Every year there are new companies formed that want to make a big impression in the distribution world. The 2012 crop of new indie distributors is unique in that a lot of them aren’t really new. They include sales companies expanding their reach, Digital companies going theatrical and international companies making a domestic presence with varying levels of success. This post will take a look at how independent film distributors fared over the last year.
Indomina Releasing came out big at the 2012 Sundance Film Festival acquiring four films. They are the only company to have two documentaries from this past year’s fest gross over $250k (The Imposter and Something From Nothing: The Art of Rap). Something from Nothing was a combined deal with BET handling the TV premiere. The total acquisition cost was over $1,000,000, and though it is unknown how the cost was split, it is reasonable to assume that the TV deal was at least half of the paid price. They launched Something from Nothing on 157 screens in the opening weekend and the film grossed $288k. While it is far from their most successful film, by opening as wide as they did and having a partnership with BET, they reduced their liability and at worst it was a modest loss and most likely profitable after digital platforms.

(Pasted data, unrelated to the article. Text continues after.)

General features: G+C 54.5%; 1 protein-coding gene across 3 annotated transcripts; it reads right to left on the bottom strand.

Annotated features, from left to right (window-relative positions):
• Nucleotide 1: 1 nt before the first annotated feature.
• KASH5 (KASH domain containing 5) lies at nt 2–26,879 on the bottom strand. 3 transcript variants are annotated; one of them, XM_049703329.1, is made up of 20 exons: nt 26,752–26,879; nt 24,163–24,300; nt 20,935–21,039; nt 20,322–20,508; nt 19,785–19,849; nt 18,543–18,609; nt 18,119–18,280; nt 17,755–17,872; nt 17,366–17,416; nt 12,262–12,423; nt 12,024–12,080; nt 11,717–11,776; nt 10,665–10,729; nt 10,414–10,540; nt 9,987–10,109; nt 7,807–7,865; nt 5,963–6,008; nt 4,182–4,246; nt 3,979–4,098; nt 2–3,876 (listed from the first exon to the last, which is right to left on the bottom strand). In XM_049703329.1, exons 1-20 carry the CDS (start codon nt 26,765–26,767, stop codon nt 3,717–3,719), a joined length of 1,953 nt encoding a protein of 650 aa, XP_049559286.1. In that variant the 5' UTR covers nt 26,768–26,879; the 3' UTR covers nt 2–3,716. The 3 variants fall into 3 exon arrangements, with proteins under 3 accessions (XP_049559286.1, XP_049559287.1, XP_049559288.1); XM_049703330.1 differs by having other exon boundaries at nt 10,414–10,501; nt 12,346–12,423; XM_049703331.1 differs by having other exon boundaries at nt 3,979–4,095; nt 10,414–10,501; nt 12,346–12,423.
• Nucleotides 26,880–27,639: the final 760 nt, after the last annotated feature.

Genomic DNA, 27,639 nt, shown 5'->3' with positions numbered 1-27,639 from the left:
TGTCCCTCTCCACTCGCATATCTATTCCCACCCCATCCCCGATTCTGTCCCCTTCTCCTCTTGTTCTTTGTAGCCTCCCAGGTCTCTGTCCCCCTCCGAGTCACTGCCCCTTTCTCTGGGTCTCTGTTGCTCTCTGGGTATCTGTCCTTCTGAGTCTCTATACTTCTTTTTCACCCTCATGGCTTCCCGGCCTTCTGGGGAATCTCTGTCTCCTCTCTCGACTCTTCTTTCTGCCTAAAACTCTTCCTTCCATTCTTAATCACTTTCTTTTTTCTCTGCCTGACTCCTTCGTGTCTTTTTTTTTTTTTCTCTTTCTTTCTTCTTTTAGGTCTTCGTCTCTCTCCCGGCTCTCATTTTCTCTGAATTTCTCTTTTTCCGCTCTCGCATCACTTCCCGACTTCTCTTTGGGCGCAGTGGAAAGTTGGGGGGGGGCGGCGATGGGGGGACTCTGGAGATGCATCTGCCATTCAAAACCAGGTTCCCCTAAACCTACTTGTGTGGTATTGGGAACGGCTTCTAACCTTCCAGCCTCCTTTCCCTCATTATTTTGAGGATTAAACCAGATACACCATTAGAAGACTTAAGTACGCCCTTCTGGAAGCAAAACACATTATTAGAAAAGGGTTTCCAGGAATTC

The Imposter only opened on one screen which is where it stayed for its first two weeks racking up almost $50k! It then expanded ever so slowly to 2 then 8 then 13 screens at which point it was in its fifth week of release and had grossed over $150k. From week 5-6 its PSA (per screen average) went up by over 25% and it broke the 250k threshold while playing on 19 screens. At its peak, it played on only 31 screens and was still averaging over $3k PSA. The film, which opened in July, played until early December! When it comes to documentaries with harder to define subjects, it is almost always better to let word of mouth build. With few exceptions, only high profile names should be opened on a larger screen count. With a total North American take of $898,317, this film should be quite profitable for Indomina. The acquisition price is not known, but based on reporting practices, we can assume it was no more than low six figures. It has grossed another almost $2,000,000 worldwide. Finally they released Holy Motors which has soared to the $588k mark in 29 theaters in the US despite being nearly impossible to describe. Not shying away from edgy genre fare or challenging documentaries, the sky is really the limit for this relatively recent entry into the theatrical game.